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ABPS: A Nationally Recognized Choice in Physician Board Certification

ABPS: A Nationally Recognized Choice in Physician Board CertificationFounded in 1952, the American Board of Physician Specialties® is unique among certifying bodies in that it certifies both allopathic and osteopathic physicians. This spirit of inclusion filled a void at a time when certifying organizations discriminated on the basis of training. Today, the ABPS proudly maintains a non-discriminatory approach and the sense that it’s a community of diverse but like-minded professionals.

Many doctors certified through the ABPS hold dual certifications. The most familiar of the Member Boards of the ABPS is the Board of Certification in Emergency Medicine (BCEM), which, unlike the American Board of Emergency Medicine, does not require its Diplomates to complete an emergency medicine residency training program. “We offer a way for primary care residency-trained physicians with substantial emergency department experience to get certified in emergency medicine,” says Jeff Morris, executive director of the ABPS. Considering that more than 40 percent of physicians practicing emergency medicine today are not EM residency trained, certification through the BCEM ensures a stronger and more qualified EM force, adds Morris.

With an emphasis on innovation, the ABPS assesses the needs in the medical field in order to create groundbreaking boards. For example, through its Board of Certification in Family Medicine Obstetrics, the ABPS has helped support the need in rural areas for obstetricians by giving family medicine doctors a way to demonstrate, through rigorous oral and written exams, the knowledge they gained in surgical obstetrics training. Likewise, Member Boards such as the American Board of Disaster Medicine (ABODM), the American Board of Integrative Medicine (ABOIM), and the American Board of Administrative Medicine (ABAM) were created to provide opportunities for physicians to display mastery in vital and fast-growing specialties.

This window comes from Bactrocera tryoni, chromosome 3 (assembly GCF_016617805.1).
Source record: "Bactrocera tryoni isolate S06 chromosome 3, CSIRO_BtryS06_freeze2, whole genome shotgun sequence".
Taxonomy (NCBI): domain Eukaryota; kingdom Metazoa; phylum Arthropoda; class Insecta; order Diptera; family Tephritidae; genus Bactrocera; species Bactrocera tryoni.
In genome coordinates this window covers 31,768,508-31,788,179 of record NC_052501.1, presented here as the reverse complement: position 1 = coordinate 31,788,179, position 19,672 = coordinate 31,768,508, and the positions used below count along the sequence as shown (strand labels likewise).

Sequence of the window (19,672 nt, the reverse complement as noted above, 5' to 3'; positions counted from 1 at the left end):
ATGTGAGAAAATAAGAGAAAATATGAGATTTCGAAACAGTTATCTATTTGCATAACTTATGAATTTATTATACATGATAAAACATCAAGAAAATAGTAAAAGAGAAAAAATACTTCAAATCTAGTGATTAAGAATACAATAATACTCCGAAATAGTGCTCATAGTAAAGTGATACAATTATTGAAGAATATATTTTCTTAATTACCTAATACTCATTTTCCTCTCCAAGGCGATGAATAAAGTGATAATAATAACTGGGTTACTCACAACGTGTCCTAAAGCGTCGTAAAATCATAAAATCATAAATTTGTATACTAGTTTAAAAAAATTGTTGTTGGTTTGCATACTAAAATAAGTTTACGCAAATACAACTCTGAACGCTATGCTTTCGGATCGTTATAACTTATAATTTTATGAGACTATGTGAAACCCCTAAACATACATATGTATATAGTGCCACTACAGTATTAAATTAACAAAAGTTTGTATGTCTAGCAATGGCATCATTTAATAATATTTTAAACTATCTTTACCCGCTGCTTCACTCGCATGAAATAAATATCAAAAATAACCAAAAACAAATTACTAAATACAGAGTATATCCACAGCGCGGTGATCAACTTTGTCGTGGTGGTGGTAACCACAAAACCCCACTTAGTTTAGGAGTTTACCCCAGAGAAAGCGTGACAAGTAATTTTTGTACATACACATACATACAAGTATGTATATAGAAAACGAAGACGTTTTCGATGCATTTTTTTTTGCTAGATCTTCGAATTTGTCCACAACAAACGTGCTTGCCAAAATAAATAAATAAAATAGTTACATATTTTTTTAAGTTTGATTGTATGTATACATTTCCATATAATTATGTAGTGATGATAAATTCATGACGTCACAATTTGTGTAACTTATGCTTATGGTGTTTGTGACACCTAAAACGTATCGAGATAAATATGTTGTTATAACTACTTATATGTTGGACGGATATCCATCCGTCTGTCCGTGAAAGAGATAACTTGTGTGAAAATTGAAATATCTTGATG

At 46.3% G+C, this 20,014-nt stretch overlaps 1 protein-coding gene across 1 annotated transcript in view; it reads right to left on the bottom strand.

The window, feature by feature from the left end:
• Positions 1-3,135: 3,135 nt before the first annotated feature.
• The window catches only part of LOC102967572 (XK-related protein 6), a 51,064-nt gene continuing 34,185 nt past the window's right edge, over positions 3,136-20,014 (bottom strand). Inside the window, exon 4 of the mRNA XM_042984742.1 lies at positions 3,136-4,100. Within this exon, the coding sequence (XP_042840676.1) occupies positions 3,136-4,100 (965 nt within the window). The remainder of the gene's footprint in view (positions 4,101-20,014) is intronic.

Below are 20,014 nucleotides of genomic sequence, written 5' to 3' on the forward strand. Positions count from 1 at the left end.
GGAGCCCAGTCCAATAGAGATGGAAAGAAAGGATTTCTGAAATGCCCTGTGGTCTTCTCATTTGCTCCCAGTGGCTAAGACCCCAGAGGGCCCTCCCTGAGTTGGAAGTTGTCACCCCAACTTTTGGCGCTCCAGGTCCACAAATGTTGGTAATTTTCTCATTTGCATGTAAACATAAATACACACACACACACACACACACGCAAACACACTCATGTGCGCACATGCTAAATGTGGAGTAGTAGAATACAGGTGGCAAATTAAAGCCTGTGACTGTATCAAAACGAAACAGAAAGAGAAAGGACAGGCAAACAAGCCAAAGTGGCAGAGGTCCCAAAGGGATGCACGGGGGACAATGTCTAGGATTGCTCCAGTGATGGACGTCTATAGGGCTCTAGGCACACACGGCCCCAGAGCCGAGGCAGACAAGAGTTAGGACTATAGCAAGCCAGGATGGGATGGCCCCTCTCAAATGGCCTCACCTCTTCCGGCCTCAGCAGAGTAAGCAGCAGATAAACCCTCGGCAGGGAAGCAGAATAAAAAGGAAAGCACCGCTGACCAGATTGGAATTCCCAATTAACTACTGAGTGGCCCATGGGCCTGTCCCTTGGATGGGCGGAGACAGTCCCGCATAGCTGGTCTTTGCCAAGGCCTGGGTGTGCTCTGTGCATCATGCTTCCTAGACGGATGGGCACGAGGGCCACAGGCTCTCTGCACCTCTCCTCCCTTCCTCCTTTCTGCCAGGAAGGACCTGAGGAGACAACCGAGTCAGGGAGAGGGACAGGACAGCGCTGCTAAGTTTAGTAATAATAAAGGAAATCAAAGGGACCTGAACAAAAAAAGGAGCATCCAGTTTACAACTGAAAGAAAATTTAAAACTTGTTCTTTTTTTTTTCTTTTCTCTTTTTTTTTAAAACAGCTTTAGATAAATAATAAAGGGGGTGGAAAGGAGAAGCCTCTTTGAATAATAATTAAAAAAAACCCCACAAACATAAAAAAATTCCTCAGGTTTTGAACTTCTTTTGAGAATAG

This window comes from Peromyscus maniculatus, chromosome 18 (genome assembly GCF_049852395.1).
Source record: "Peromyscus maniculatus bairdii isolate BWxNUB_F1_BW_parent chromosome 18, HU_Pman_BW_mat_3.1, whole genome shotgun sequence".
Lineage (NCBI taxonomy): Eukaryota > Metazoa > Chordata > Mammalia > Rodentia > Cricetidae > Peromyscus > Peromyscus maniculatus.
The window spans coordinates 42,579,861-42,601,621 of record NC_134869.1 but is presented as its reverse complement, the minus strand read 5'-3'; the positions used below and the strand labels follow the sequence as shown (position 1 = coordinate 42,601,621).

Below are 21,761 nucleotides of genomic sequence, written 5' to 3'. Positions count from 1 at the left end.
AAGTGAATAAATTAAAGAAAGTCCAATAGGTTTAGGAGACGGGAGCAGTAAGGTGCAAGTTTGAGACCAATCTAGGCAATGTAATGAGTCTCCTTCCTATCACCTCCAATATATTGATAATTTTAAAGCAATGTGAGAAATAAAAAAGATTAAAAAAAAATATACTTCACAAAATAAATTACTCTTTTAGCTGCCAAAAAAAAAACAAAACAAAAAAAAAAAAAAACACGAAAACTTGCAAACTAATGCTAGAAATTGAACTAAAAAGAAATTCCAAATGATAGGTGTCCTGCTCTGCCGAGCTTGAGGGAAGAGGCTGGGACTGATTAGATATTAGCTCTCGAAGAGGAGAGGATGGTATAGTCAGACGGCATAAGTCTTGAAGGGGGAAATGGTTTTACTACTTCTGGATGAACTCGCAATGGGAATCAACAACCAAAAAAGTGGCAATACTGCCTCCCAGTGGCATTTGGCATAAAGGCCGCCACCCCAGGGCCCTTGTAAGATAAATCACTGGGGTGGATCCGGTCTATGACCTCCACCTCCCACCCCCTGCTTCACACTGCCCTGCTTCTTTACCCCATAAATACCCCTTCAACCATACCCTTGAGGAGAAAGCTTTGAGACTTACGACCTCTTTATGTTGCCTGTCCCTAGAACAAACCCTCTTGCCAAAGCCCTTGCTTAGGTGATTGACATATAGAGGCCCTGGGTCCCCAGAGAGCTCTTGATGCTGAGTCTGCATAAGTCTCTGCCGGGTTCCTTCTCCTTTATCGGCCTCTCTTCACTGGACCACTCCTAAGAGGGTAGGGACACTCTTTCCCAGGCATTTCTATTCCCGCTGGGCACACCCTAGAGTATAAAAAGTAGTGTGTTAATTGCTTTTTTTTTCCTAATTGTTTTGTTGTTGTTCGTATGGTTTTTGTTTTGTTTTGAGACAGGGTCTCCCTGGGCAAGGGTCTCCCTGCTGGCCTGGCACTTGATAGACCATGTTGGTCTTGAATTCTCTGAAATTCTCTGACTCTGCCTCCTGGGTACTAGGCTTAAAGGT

Creating a new ABPS board usually takes about two years. “It’s like developing a new product,” Morris says. “You have to do market analysis, market valuation.” If it’s shown that the new board would contribute to improved patient care, then the difficult and detailed process of developing board certification exam questions begins. The founding board, which consists of physicians who are leaders in that board’s specialty, must adhere to specific industry standards to ensure that each question is a valid and reliable measure of competency.

Certification with any ABPS Member Board lasts for eight years. Although the ABPS has no Maintenance of Certification (MOC) process, physicians are required to take ethics training and sit for a recertification exam every eight years. “The idea of having just a CME requirement is great for your medical license, but we are a board certifying body, we have to certify to the public that physicians have successfully demonstrated their knowledge,” says Morris.

Contact the ABPS today to learn more about our Member Boards and our dedication to identifying professionals supremely qualified to meet the evolving healthcare needs of the public.